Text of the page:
Saturday, January 31, 2004

I just got back from an amazing landscape architecture symposia sponsored by the School of Architecture at the University of Texas at Austin. There were some amazing presentations, including a talk on urban ecology by Steward Pickett, head of the Baltimore Long Term Ecological Research project and a talk by Ann Whiston Spirn, author of the classic urban environmental design text The Granite Garden--see her work on the West Philadelphia Landscape Project. William Mitchell, Dean of the School of Architecture and Planning at MIT talked about telecommunication networks--great stuff that brought to mind the problems birds have with powerlines and communication towers and the work to deal with this problem at www.towerkill.com.

One of the most inspiring talks was by veteran landscape architect Grant Jones, founder of Jones & Jones landscape architecture firm in Seattle--looking at poetry and landscape--including designing for the four worlds of animals, nature, humans, and spirit. I'm sure I'll have more on this later...but very fruitful conversations and presentations.

Wednesday, January 28, 2004

This past weekend I conducted an owl ecology and nest box workshop at the Hornsby Bend Bird Observatory in Austin, Texas. We had 60 participants and created an online notebook to share ideas and information about owls using human-constructed nesting and roosting boxes. In many parts of the country, urban screech owls will readily nest in boxes provided for them...as will Barred Owls and Burrowing Owls. Check out this nest box cams for Barred Owls, information on artificial burrows for Burrowing Owls, and links for info on owl nest boxes.

If you have an owl box, please share your experiences and expertise hosting owls at the Hornsby Bend Bird Observatory Owl Monitoring Website.

Saturday, January 17, 2004

This from the latest Audubon Advisory, Audubon's Twice-Monthly Legislative Update, January 16, 2004, (Vol. 2004, Issue 1) online at
Audubon: Issues & Actions:

On November 12th, the Senate Environment and Public Works Committee allotted $958 million dollars over six years for nationwide efforts to control pollution from roads, buildings, driveways and lawns - referred to as 'urban stormwater.' As you know, urban stormwater is the technical name for rainwater washing over dirty surfaces like roads and sidewalks, flushing cigarette butts, pieces of paper or plastic bags, detergents, oils and fertilizers, and drips of gasoline directly into our streams, rivers and beach areas, after traveling through stormwater drains. Stormwater runoff causes impaired water quality and nutrient pollution in the bays or estuaries that the runoff flows into. Nutrient pollution can result in low levels of dissolved oxygen that result in fish kills and die-offs of submerged aquatic plants that are vitally important to the survival of so many aquatic species and waterfowl. It's a growing problem local and state governments are beginning to face. Setting aside new federal dollars for stormwater programs is a big first step! The full Senate is expected to take up the measure in 2004 - and we'll be counting on your support to help encourage the Senate to push this through! "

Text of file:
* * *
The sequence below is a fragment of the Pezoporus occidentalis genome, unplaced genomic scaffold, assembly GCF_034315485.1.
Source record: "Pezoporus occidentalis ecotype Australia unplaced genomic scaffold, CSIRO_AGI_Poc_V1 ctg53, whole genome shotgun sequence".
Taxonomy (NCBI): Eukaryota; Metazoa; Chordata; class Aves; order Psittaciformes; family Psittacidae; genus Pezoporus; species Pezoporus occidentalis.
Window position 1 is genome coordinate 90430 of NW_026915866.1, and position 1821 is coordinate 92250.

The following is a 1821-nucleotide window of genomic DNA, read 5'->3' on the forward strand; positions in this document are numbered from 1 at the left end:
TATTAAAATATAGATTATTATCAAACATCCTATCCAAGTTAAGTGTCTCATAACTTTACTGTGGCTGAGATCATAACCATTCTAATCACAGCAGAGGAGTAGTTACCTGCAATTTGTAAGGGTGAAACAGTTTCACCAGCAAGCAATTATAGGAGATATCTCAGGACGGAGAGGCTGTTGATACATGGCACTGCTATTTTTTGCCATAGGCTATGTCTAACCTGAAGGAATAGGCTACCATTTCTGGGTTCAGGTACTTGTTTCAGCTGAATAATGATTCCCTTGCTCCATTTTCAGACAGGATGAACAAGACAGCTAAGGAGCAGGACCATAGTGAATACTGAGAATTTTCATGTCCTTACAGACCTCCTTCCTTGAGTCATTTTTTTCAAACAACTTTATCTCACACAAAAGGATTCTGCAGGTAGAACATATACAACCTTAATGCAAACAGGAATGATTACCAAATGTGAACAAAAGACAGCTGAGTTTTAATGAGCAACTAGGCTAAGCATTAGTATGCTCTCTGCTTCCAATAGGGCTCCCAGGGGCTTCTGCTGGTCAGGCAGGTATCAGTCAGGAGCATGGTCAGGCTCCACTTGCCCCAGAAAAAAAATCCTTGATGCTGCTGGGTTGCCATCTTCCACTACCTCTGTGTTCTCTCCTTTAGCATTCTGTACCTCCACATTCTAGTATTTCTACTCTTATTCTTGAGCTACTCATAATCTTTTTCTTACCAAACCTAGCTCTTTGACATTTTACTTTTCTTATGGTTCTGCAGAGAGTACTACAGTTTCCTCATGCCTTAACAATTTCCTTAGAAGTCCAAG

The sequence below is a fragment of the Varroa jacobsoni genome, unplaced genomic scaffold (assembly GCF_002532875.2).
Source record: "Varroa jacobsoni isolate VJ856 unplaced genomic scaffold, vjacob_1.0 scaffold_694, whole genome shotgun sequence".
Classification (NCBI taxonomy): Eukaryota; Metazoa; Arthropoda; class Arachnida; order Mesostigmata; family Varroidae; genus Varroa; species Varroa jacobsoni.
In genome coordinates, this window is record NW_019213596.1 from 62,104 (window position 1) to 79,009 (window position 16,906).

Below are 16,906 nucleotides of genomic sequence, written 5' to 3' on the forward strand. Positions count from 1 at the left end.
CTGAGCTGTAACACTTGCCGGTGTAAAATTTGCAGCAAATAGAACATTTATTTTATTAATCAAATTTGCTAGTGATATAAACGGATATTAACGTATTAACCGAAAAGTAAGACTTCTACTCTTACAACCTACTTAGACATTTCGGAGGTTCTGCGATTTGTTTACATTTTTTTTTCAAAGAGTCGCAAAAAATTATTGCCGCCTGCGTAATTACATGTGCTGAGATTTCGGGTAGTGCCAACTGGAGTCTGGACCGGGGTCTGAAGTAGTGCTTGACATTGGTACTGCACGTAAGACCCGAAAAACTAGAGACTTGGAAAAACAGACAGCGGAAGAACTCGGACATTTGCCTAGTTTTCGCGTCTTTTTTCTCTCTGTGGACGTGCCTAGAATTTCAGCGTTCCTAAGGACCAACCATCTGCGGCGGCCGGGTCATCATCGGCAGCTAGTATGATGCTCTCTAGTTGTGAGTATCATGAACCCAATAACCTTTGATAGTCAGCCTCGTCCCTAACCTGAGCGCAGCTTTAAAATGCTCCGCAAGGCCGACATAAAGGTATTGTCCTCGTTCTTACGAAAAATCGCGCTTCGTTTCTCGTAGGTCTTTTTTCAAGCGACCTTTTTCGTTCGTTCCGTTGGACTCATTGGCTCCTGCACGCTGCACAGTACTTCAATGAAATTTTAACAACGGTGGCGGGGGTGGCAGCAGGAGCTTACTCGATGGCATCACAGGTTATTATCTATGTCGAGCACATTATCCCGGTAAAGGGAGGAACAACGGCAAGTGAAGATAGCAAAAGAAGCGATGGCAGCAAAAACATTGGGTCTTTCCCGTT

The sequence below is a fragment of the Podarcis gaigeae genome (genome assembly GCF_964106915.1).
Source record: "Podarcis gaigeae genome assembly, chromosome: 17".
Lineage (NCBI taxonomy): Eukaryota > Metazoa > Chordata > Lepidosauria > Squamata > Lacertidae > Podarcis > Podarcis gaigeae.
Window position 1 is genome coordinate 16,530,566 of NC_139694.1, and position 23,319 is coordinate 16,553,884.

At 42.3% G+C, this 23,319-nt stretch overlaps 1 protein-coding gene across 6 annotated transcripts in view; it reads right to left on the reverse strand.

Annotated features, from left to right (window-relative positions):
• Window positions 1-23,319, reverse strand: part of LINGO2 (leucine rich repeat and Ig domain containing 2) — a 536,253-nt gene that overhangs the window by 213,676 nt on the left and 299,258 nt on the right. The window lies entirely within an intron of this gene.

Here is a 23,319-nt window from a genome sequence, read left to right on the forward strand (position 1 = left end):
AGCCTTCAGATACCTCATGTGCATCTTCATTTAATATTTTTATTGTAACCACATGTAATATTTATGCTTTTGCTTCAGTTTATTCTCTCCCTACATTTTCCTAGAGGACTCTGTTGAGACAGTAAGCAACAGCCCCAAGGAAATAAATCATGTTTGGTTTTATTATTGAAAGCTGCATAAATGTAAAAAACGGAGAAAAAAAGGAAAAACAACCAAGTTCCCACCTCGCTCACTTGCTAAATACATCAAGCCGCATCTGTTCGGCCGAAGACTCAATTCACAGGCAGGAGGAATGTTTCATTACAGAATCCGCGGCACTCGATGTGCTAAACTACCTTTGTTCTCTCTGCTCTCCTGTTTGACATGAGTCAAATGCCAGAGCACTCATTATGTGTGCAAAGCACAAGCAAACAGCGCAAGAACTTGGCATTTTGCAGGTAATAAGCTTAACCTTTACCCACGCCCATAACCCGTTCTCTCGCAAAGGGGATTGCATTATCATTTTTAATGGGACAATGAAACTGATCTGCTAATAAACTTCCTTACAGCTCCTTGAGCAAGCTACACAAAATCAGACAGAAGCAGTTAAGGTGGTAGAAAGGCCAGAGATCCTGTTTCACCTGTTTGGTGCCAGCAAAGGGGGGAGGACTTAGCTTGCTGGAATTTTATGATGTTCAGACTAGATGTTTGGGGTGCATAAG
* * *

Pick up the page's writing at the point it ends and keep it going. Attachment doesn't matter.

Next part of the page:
Besides increasing runoff or stormwater, higher levels of impervious cover in cities also limits bird habitat. By decreasing the area of impervious surfaces, more land is available for vegetation and bird habitat. The creation of rain gardens--vegetated areas to trap runoff--in place of storm drains, is a viable strategy for both improving water quality, reducing flooding, and creating bird habitat. There are excellent web resources on rain gardens, including this neighborhood site from Minnesota, with valuable links.

Wednesday, January 14, 2004

Conservation Ecology: Biodiversity, Urban Areas, and Agriculture: Locating Priority Ecoregions for Conservation

This recent article by Taylor Ricketts of the World Wildlife Fund and Marc Imhoff of NASA's Goddard Space Flight Center combined remotely sensed data on urbanization with species richness measures to determine where urbanization may pose the greatest threats to biodiversity in North America. They found high levels of biodiversity and urbanization in the southeastern U.S., California, the U.S. midwest, the Atlantic Coast, and south Texas. Since the authors find that "urban cover is positively correlated with both species richness and endemism," they conclude that "conservation efforts in densely populated areas therefore may be equally important (if not more so) as preserving remote parks in relatively pristine regions."
Welcome to Urban Birdscapes...musings on wildlife and nature conservation in North American cities from a PhD candidate in Geography at the University of Texas-Austin. This blog is dedicated to urban birds and the people who study, enjoy, and work to protect them.

© Copyright 2004 Rob Fergus All rights reserved.